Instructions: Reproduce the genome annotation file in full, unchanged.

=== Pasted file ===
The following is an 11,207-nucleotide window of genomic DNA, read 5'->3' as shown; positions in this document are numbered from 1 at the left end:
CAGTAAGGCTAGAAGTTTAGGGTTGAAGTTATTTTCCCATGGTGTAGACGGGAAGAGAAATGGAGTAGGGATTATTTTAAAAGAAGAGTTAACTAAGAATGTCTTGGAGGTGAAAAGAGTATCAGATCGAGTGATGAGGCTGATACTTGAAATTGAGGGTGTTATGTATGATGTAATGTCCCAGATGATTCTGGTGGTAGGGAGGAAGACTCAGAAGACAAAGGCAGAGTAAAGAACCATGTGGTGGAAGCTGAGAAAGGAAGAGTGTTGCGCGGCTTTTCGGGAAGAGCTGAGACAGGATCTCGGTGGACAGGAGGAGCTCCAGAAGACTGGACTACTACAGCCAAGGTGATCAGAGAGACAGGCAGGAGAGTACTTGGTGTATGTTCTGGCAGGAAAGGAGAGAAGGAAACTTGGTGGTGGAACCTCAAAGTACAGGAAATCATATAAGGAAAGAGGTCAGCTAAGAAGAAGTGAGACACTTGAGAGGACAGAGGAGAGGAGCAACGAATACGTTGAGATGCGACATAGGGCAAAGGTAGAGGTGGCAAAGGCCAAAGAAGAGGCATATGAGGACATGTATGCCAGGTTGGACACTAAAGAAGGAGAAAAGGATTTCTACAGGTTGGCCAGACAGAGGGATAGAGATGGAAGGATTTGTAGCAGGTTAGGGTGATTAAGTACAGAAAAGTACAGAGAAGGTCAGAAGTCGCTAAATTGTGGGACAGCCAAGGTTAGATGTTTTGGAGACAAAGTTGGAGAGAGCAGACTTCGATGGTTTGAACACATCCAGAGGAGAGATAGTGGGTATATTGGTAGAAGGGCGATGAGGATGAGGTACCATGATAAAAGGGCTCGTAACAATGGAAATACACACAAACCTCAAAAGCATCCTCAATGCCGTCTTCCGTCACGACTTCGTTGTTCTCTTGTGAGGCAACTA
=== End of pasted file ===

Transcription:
The following is an 11,207-nucleotide window of genomic DNA, read 5'->3' as shown; positions in this document are numbered from 1 at the left end:
CAGTAAGGCTAGAAGTTTAGGGTTGAAGTTATTTTCCCATGGTGTAGACGGGAAGAGAAATGGAGTAGGGATTATTTTAAAAGAAGAGTTAACTAAGAATGTCTTGGAGGTGAAAAGAGTATCAGATCGAGTGATGAGGCTGATACTTGAAATTGAGGGTGTTATGTATGATGTAATGTCCCAGATGATTCTGGTGGTAGGGAGGAAGACTCAGAAGACAAAGGCAGAGTAAAGAACCATGTGGTGGAAGCTGAGAAAGGAAGAGTGTTGCGCGGCTTTTCGGGAAGAGCTGAGACAGGATCTCGGTGGACAGGAGGAGCTCCAGAAGACTGGACTACTACAGCCAAGGTGATCAGAGAGACAGGCAGGAGAGTACTTGGTGTATGTTCTGGCAGGAAAGGAGAGAAGGAAACTTGGTGGTGGAACCTCAAAGTACAGGAAATCATATAAGGAAAGAGGTCAGCTAAGAAGAAGTGAGACACTTGAGAGGACAGAGGAGAGGAGCAACGAATACGTTGAGATGCGACATAGGGCAAAGGTAGAGGTGGCAAAGGCCAAAGAAGAGGCATATGAGGACATGTATGCCAGGTTGGACACTAAAGAAGGAGAAAAGGATTTCTACAGGTTGGCCAGACAGAGGGATAGAGATGGAAGGATTTGTAGCAGGTTAGGGTGATTAAGTACAGAAAAGTACAGAGAAGGTCAGAAGTCGCTAAATTGTGGGACAGCCAAGGTTAGATGTTTTGGAGACAAAGTTGGAGAGAGCAGACTTCGATGGTTTGAACACATCCAGAGGAGAGATAGTGGGTATATTGGTAGAAGGGCGATGAGGATGAGGTACCATGATAAAAGGGCTCGTAACAATGGAAATACACACAAACCTCAAAAGCATCCTCAATGCCGTCTTCCGTCACGACTTCGTTGTTCTCTTGTGAGGCAACTA